Supreme Court bid sought to offer public access to docket sheets

Supreme Court bid sought to offer public access to docket sheets


January 25, 2010
In a unanimous decision, the state Supreme Court has rebuffed an effort by an open-government group to make more Judicial Branch records publicly accessible under the state’s Freedom of Information Act.

The case, Valvo v. FOIC, has a long history that traces its roots to a related decision — Clerk of GA 7 v. FOIC — that led to the downfall of then-Connecticut Chief Justice William J. Sullivan. The open court records debate has also involved sealed court documents, prompted legislative hearings and led current Chief Justice Chase T. Rogers to push for more openness in court operations.

The net effect of the latest decision is that judges can still seal bare bones court docket sheets – which contain a list of actions taken in a specific case — if they find privacy rights of litigants outweigh the public’s right to know. Open records advocates say that’s too much secrecy.

“We had hoped that the court would take this opportunity to fix what we believe was a serious mistake it made several years ago in the GA 7 case,” said attorney Daniel J. Klau, of Pepe & Hazard, who has represented the Connecticut Council on Freedom Of Information, a pro-open records organization.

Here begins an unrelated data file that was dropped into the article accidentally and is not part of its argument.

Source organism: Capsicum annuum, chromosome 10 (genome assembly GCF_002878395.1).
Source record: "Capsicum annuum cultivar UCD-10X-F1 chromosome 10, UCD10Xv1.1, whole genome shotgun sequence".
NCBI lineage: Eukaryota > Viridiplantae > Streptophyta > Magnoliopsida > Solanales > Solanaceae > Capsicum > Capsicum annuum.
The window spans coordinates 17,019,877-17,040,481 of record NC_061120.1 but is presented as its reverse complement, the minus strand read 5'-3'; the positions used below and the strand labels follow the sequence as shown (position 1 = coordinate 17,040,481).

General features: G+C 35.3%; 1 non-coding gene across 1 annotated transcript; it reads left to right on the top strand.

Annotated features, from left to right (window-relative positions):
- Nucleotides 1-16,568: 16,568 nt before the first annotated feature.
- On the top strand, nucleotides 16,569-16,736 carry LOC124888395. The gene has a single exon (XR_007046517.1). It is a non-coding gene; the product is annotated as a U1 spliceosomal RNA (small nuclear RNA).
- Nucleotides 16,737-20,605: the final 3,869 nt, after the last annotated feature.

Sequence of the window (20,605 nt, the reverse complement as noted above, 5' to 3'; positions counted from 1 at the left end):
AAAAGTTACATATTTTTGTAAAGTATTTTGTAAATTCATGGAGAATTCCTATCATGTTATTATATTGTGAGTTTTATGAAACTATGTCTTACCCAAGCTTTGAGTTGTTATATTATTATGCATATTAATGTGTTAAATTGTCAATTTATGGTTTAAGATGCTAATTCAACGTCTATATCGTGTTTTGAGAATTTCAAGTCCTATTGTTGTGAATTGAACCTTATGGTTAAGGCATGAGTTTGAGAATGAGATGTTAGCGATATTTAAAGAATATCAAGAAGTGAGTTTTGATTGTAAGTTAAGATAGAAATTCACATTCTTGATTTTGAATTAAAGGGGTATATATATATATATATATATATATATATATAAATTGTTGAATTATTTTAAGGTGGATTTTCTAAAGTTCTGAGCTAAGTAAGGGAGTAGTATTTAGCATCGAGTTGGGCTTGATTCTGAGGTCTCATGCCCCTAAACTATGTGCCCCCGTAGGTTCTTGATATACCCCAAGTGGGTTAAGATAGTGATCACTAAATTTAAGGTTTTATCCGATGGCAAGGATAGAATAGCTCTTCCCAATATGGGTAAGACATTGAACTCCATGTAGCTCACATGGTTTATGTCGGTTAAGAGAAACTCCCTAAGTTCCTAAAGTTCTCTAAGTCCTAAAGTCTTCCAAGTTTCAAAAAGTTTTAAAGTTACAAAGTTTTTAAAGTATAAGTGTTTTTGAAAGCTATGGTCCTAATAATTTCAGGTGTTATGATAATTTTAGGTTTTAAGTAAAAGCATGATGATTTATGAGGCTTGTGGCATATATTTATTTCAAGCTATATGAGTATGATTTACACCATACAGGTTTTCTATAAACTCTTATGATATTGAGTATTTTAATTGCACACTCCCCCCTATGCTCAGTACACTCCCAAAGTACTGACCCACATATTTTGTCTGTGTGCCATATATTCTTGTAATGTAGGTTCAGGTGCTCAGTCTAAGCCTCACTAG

Citizens, lawyers and eager young news reporters sometimes assume – to their eventual chagrin—that Connecticut’s Freedom of Information Act could be helpful in obtaining basic data about new cases in the courts.

In 2002, Bridgeport solo lawyer Russell Collin invoked the FOIA and asked the clerk of the Superior Court in Meriden for three weeks of motor vehicle docket and “day book” information. Collins had studied law in Texas, where lawyers used the same basic court data to locate potential business.

Collins’ request was denied, and he filed a freedom of information case against the Clerk of G.A. 7. The case reached the state Supreme Court in 2006. But Sullivan attempted to delay publication of the decision, thinking the anti-FOIA majority holding might impede Justice Peter T. Zarella’s bid to succeed Sullivan as chief justice.